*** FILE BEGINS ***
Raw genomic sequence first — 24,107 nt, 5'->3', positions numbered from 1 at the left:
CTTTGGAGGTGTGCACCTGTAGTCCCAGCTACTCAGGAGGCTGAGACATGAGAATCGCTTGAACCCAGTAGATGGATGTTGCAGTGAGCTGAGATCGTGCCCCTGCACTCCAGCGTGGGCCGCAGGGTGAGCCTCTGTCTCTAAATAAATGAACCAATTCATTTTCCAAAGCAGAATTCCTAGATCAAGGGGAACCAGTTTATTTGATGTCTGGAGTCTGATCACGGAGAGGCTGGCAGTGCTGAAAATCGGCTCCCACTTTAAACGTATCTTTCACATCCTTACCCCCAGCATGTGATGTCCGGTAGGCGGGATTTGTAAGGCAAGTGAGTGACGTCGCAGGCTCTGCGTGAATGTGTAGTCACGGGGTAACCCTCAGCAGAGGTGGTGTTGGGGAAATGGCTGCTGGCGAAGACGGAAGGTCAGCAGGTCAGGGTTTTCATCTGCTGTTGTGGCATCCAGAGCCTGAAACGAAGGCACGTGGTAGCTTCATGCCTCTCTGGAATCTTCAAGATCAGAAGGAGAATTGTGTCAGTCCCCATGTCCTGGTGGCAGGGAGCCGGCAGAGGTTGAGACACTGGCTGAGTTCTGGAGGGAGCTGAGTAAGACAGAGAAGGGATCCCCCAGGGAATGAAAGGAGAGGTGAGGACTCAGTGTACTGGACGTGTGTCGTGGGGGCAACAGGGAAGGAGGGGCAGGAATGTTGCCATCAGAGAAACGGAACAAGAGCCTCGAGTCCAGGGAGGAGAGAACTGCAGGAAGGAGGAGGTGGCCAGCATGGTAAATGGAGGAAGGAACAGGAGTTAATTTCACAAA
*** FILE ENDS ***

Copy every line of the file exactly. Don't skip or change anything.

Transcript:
Raw genomic sequence first — 24,107 nt, 5'->3', positions numbered from 1 at the left:
CTTTGGAGGTGTGCACCTGTAGTCCCAGCTACTCAGGAGGCTGAGACATGAGAATCGCTTGAACCCAGTAGATGGATGTTGCAGTGAGCTGAGATCGTGCCCCTGCACTCCAGCGTGGGCCGCAGGGTGAGCCTCTGTCTCTAAATAAATGAACCAATTCATTTTCCAAAGCAGAATTCCTAGATCAAGGGGAACCAGTTTATTTGATGTCTGGAGTCTGATCACGGAGAGGCTGGCAGTGCTGAAAATCGGCTCCCACTTTAAACGTATCTTTCACATCCTTACCCCCAGCATGTGATGTCCGGTAGGCGGGATTTGTAAGGCAAGTGAGTGACGTCGCAGGCTCTGCGTGAATGTGTAGTCACGGGGTAACCCTCAGCAGAGGTGGTGTTGGGGAAATGGCTGCTGGCGAAGACGGAAGGTCAGCAGGTCAGGGTTTTCATCTGCTGTTGTGGCATCCAGAGCCTGAAACGAAGGCACGTGGTAGCTTCATGCCTCTCTGGAATCTTCAAGATCAGAAGGAGAATTGTGTCAGTCCCCATGTCCTGGTGGCAGGGAGCCGGCAGAGGTTGAGACACTGGCTGAGTTCTGGAGGGAGCTGAGTAAGACAGAGAAGGGATCCCCCAGGGAATGAAAGGAGAGGTGAGGACTCAGTGTACTGGACGTGTGTCGTGGGGGCAACAGGGAAGGAGGGGCAGGAATGTTGCCATCAGAGAAACGGAACAAGAGCCTCGAGTCCAGGGAGGAGAGAACTGCAGGAAGGAGGAGGTGGCCAGCATGGTAAATGGAGGAAGGAACAGGAGTTAATTTCACAAA